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Tax Law Limits May Make Virus-Hit Companies Even More Vulnerable

March 11, 2020, 8:45 AM

Parts of the 2017 tax act and recent rules from Treasury could end up kicking companies while they are down, as the coronavirus outbreak threatens to trigger a recession.

The White House and lawmakers are planning tax relief to combat some of the impact of Covid-19, the official name for the disease, which Trump hopes can include several months of a payroll tax cut. Major stock indices and oil prices have tanked, as people have stayed home and steered clear of travel and companies have faced supply chain disruptions and lowered or withdrawn their earnings estimates.

One of the tax law’s changes can lead to higher tax bills for debt-reliant companies as they earn less and borrow more. Another eliminated companies’ ability to get what are effectively quick tax refunds in hard times by “carrying back” their losses to earlier, more prosperous years. The law also put a ceiling on the amount of income companies can offset with losses later on.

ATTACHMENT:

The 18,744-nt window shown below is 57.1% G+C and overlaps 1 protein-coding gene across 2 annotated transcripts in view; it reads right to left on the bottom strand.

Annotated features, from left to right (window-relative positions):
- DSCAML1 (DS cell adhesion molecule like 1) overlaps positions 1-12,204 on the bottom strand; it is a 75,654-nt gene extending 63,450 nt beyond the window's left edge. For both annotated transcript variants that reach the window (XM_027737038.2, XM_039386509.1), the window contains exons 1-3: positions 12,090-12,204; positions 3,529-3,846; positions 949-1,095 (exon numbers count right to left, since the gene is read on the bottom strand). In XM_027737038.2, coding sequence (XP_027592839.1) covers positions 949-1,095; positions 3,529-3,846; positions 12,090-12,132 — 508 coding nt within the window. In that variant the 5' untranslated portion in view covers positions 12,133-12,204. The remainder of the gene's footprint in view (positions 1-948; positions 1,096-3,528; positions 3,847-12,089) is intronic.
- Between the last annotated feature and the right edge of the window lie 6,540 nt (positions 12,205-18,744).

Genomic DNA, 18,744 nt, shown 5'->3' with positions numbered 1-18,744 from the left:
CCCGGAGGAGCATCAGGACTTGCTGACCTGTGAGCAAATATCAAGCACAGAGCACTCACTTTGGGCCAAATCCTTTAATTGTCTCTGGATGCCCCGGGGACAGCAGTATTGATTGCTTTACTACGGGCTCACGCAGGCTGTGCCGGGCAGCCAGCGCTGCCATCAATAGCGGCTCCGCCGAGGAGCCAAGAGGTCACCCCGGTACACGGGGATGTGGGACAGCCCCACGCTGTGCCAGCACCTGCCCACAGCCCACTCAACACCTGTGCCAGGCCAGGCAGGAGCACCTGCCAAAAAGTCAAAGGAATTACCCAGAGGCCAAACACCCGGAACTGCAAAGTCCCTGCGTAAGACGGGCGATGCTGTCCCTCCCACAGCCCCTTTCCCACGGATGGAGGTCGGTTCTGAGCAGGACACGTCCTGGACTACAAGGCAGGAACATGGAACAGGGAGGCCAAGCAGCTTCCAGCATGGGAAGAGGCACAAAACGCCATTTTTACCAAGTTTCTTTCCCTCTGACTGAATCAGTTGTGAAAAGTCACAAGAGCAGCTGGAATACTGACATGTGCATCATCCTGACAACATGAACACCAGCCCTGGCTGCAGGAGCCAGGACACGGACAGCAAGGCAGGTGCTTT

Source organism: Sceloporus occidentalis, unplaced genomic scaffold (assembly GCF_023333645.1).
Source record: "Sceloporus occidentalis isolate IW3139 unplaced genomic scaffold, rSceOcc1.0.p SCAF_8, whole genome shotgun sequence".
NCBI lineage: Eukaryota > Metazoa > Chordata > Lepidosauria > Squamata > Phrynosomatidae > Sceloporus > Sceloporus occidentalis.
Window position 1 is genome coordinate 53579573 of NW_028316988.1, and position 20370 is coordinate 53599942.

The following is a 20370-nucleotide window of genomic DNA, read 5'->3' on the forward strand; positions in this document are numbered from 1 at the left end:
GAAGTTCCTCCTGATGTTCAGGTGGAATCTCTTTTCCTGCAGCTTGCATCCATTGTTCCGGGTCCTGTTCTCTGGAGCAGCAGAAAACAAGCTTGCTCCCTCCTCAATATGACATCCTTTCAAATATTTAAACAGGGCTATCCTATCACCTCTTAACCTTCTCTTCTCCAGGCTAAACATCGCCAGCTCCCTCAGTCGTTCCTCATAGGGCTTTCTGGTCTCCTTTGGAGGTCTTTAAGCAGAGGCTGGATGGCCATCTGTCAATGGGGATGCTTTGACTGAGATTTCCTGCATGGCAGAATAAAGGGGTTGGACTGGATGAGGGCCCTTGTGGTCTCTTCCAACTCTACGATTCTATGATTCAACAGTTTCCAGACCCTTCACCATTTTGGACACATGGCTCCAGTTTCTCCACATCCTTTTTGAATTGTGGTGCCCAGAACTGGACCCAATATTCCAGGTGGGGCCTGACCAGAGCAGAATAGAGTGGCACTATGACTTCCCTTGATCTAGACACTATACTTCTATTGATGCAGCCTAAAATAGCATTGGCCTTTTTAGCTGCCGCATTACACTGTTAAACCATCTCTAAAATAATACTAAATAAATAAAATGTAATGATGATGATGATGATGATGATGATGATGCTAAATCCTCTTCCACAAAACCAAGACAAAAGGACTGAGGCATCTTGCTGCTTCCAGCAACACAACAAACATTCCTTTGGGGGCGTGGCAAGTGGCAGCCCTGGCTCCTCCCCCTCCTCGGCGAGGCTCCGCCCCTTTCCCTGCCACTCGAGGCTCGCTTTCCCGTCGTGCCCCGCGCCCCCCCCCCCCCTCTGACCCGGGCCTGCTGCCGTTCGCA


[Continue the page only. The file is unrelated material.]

“All these things are impacting companies at vulnerable times,” said Vipul Amin, a managing director at the private equity giant Carlyle Group Inc.

The law placed a cap on the amount of debt interest payments a company can use as tax write-offs each year, for companies with annual gross receipts of more than $25 million, subject to inflation adjustments. But lawmakers made that cap a percentage of company earnings, so as their earnings go down, their tax benefits associated with borrowing shrink. Taking on more debt to fund operations where income or equity fall short could only exacerbate the problem.

“Obviously, in general, the limit will kick in more as the economy descends,” said David Kamin, a New York University School of Law professor and former special assistant for economic policy to former President Barack Obama.

“Overall, it is better for the tax code to be more responsive in the event of a recession,” he said.